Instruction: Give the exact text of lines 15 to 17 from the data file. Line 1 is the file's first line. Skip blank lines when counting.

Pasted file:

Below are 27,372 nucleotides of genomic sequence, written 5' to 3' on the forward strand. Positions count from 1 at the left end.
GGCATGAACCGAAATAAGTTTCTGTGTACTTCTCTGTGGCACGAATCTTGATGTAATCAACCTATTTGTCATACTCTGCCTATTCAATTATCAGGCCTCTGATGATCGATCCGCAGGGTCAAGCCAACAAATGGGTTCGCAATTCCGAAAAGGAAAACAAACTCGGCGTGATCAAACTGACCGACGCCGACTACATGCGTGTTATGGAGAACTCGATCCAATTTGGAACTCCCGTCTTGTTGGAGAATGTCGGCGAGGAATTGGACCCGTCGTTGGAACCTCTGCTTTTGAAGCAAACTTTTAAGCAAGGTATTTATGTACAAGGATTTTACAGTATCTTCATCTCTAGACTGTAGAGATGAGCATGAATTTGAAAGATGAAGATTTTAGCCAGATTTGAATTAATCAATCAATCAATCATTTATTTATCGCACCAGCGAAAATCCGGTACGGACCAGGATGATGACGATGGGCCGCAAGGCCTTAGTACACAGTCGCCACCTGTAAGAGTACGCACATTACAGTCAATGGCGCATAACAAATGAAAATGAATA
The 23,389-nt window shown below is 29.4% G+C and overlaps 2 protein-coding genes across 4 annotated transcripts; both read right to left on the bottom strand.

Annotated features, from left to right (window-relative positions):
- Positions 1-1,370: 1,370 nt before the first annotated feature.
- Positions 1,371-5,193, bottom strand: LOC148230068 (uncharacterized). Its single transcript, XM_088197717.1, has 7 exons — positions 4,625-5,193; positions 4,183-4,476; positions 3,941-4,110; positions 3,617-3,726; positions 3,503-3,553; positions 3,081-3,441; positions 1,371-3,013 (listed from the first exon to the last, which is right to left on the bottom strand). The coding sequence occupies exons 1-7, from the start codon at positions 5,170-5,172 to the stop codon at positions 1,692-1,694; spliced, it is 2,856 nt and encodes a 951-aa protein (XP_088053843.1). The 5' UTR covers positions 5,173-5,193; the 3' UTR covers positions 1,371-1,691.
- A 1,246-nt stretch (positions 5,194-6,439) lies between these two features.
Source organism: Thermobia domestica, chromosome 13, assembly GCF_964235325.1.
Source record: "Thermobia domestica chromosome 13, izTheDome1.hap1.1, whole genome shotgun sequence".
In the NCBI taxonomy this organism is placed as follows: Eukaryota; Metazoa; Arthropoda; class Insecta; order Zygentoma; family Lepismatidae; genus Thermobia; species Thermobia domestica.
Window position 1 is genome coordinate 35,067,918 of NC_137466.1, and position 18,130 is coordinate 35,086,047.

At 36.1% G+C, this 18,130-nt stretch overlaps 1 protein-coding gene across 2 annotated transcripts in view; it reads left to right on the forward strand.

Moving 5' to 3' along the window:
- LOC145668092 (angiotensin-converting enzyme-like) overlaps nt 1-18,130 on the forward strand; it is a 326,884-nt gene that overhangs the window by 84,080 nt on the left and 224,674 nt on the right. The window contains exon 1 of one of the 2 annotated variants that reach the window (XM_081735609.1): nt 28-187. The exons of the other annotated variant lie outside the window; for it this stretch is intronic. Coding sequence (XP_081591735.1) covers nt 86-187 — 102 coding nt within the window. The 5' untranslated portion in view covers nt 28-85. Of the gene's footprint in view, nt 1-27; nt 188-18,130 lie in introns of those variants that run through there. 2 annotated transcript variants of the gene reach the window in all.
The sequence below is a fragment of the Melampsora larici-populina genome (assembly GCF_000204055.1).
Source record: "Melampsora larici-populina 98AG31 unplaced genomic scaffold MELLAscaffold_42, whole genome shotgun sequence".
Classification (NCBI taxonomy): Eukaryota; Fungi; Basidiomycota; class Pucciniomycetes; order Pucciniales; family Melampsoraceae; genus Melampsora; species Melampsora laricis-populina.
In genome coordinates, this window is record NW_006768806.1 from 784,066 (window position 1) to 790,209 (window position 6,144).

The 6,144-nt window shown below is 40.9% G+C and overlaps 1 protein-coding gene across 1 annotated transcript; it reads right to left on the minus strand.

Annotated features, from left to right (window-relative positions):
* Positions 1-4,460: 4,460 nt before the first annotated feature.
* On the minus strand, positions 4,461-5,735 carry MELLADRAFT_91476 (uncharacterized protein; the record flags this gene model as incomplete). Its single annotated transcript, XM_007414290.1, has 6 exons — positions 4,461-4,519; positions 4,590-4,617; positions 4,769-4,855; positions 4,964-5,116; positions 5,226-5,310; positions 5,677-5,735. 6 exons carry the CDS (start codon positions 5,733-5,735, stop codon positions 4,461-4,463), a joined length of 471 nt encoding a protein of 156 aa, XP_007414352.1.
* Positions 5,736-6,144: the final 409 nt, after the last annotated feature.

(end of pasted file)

The sequence below is a fragment of the Melampsora larici-populina genome (assembly GCF_000204055.1).
Source record: "Melampsora larici-populina 98AG31 unplaced genomic scaffold MELLAscaffold_42, whole genome shotgun sequence".
Classification (NCBI taxonomy): Eukaryota; Fungi; Basidiomycota; class Pucciniomycetes; order Pucciniales; family Melampsoraceae; genus Melampsora; species Melampsora laricis-populina.